Osama bin Laden's son Saad was likely killed by an American missile strike in Pakistan earlier this year, U.S. National Public Radio reported late Wednesday, citing U.S. intelligence officials.
Saad bin Laden, the al-Qaeda leader's third-oldest son, is "believed" to have been killed by Hellfire missiles fired from a U.S. Predator drone "sometime this year," the broadcaster reported on its website.
The United States has put Pakistan at the heart of the fight against Qaeda. The U.S. military and the Central Intelligence Agency are the only forces that deploy drones to the region.
American spy agencies are "80 to 85 percent" sure that Saad bin Laden is dead, a senior counterterrorism official told NPR, while acknowledging that it was difficult to be completely sure without a body on which DNA tests could be conducted.
Officials at the CIA could not be reaached for confirmation and the U.S. Central Command, which oversees U.S. military operations in the Horn of Africa, the Middle East and Central Asia, told Al Arabiya they had heard the same report but coud not confirm it since they were waiting to find out more information.
Saad bin Laden, believed to be in his late 20s, was active in Qaeda but not a major player, the official told NPR, adding that he was not important enough to have been targeted personally.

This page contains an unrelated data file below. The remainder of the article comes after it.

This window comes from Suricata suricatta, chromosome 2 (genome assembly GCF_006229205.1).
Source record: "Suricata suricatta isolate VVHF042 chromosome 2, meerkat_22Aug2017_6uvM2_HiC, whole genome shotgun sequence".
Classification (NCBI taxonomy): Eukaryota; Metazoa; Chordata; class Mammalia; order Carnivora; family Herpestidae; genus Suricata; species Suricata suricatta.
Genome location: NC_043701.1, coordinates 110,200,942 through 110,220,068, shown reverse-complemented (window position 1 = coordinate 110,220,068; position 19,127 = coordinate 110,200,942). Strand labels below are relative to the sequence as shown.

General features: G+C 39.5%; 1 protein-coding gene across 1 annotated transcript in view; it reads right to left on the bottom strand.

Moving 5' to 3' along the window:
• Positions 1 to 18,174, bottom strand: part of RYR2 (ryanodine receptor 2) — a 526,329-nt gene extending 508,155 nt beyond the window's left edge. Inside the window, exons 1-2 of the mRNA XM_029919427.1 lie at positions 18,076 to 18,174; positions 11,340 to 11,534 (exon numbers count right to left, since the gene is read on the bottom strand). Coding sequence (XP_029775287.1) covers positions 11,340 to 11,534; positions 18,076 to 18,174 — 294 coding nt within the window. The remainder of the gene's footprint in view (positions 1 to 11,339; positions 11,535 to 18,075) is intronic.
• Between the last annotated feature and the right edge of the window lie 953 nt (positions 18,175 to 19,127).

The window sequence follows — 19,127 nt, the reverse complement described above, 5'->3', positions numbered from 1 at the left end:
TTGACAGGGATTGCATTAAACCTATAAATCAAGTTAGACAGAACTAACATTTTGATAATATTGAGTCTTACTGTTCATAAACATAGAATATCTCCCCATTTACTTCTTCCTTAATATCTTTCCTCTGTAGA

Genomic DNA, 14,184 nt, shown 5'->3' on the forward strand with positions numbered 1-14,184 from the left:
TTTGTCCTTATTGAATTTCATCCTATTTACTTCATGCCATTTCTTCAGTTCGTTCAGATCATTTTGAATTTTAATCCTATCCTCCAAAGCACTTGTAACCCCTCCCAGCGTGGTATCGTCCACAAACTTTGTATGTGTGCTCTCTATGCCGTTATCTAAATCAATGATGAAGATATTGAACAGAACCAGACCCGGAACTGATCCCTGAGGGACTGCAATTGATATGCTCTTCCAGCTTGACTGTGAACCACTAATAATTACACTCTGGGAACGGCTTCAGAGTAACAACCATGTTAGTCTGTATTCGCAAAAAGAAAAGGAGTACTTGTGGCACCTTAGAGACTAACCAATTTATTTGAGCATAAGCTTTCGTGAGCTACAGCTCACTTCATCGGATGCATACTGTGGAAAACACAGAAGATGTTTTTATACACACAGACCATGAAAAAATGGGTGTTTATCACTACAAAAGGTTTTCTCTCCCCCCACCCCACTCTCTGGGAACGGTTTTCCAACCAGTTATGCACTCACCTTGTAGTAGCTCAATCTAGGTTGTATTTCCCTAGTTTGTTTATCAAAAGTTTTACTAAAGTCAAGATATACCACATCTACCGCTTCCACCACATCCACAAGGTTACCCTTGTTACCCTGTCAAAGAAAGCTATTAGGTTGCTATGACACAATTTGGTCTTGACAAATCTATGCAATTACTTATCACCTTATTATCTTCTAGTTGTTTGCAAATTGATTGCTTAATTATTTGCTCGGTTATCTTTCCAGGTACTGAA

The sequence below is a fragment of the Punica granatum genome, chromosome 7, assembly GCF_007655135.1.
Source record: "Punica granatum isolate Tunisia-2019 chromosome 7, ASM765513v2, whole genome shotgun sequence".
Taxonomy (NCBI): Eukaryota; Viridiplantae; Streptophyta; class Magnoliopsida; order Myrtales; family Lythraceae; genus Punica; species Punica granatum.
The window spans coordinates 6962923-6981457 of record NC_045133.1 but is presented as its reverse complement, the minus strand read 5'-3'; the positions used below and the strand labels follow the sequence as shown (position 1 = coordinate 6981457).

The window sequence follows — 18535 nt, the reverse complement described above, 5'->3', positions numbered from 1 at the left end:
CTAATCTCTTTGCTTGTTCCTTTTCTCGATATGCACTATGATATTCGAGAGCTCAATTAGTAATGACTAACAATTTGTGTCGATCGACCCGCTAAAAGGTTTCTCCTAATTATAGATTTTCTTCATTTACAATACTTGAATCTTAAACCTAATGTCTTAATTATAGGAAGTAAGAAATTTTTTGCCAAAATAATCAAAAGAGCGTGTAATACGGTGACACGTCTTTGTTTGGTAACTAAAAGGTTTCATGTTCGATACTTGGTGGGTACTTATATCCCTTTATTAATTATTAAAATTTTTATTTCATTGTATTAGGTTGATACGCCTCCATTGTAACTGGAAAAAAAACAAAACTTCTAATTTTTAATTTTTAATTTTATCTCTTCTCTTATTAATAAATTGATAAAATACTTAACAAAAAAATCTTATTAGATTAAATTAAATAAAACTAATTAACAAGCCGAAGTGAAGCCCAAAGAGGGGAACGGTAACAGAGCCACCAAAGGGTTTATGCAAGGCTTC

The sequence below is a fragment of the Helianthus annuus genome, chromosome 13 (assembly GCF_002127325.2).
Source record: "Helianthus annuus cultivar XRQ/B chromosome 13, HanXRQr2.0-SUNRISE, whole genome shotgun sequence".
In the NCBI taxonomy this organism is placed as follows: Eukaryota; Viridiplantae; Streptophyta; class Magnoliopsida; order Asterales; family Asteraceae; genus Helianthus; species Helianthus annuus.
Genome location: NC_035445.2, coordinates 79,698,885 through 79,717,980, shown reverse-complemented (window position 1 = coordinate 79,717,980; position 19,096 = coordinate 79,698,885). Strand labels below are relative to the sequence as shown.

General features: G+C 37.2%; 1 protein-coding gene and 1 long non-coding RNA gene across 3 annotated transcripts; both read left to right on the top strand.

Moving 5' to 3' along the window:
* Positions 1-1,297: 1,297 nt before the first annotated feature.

Saad was "in the wrong place at the wrong time," said the official. "We make a big deal out of him because of his last name."
Former National Intelligence Director Mike McConnell confirmed reports by U.S. intelligence officials in January that Saad, a prominent figure in the murky relationship between Iran and al-Qaeda, was believed to have gone to Pakistan after spending a number of years under house arrest in Iran.
Also in January, in the last days of President George W. Bush's administration, the U.S. Treasury Department froze the assets of Saad bin Laden and three other Qaeda operatives.
According to the Treasury, Saad bin Laden, who is believed to be in his 20s, was part of a small group of Qaeda operatives who helped manage the organization from Iran, where he was arrested in 2003.
He also allegedly helped facilitate communication between Qaeda's number two leader, Ayman al-Zawahiri, and the Quds Force, an elite unit of Iran's Revolutionary Guards, following an Qaeda attack on the U.S. embassy in Yemen in 2008.
NPR said it was unknown whether Saad bin Laden was close to the location of his father, who is believed to be hiding in the rugged mountainous tribal belt along the Afghanistan-Pakistan border, when he died.
American forces have stepped up their drone attacks in Pakistan since last September, targeting Taliban and Qaeda-linked militants in areas bordering Afghanistan like the Swat Valley.
The United States has carried out nearly 50 such air strikes since the beginning of last year, killing about 470 people, including many foreign militants as well as civilians, according to a tally of reports from Pakistani intelligence agents, district government officials and residents.